Use of mass spectrometry to help answer complex biological questions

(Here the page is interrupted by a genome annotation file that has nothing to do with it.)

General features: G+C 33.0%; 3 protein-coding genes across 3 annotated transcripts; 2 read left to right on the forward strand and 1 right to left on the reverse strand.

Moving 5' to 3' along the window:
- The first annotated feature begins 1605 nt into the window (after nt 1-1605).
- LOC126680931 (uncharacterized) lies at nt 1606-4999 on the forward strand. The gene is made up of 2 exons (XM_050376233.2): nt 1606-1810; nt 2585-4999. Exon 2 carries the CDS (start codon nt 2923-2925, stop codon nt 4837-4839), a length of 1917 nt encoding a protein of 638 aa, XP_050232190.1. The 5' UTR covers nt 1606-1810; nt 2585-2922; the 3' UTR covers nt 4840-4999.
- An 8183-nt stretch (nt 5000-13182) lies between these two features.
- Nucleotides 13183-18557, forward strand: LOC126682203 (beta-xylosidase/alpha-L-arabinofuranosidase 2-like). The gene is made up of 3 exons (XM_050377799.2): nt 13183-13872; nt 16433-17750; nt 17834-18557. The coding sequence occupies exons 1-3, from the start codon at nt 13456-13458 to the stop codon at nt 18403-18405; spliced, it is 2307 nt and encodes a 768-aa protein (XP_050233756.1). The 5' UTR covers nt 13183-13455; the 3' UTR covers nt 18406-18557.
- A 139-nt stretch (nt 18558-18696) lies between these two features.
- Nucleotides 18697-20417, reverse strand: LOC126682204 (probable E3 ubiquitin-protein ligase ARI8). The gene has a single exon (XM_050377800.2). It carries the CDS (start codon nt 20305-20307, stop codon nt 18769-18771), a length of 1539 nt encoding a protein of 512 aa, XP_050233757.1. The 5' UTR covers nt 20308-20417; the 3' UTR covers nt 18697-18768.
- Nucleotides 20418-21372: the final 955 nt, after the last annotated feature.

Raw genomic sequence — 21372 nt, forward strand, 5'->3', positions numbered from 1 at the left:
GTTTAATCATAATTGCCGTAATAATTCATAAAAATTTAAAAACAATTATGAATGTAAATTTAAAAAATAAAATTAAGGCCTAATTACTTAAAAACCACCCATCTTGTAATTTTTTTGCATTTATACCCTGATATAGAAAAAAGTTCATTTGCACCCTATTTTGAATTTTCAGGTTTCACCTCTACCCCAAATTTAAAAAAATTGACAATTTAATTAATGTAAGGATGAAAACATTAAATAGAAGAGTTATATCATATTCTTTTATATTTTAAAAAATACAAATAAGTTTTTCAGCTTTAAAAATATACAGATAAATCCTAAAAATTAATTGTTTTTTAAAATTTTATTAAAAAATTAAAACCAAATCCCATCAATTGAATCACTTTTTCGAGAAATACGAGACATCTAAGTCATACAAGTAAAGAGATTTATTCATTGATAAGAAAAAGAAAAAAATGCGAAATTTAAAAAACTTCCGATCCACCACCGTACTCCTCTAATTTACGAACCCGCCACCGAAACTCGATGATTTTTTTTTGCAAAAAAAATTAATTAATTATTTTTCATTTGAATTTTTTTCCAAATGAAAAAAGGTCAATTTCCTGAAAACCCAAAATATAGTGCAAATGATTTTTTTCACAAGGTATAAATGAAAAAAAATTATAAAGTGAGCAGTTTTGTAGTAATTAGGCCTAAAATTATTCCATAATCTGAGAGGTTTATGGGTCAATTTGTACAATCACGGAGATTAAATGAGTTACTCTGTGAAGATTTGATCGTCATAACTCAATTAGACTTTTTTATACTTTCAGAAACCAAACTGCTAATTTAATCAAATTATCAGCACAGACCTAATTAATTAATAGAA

The workhorses of biological systems, and the value-added products derived from them, are proteins and metabolites. Understanding the physiology of any biosystem requires ascertaining the temporal connections between the genome, proteome and metabolome under different environmental regimes. Such work is challenging; protein and metabolite levels are dynamic and cell type specific, adjusting in response to environmental inputs and genetic controls. Furthermore it is not possible to amplify the proteome or metabolome as is the case with nucleic acid technologies, thus one is limited to the compounds produced by the organism. As Director of the VT Mass Spectrometry Incubator (VT-MSI), Dr. Helm and his team strive to support the teaching and research needs of the University as well as aid in the expansion of mass spectrometry-based life sciences research on campus. The facility provides access to equipment and technical staff for generation of preliminary as well as publication-ready data, working in collaborative fashion. Within CTE, he works with Padma Rajagopalan and T. M. Murali to investigate the mechanisms by which liver cells communicate within the in vitro liver models developed by Rajagopalan.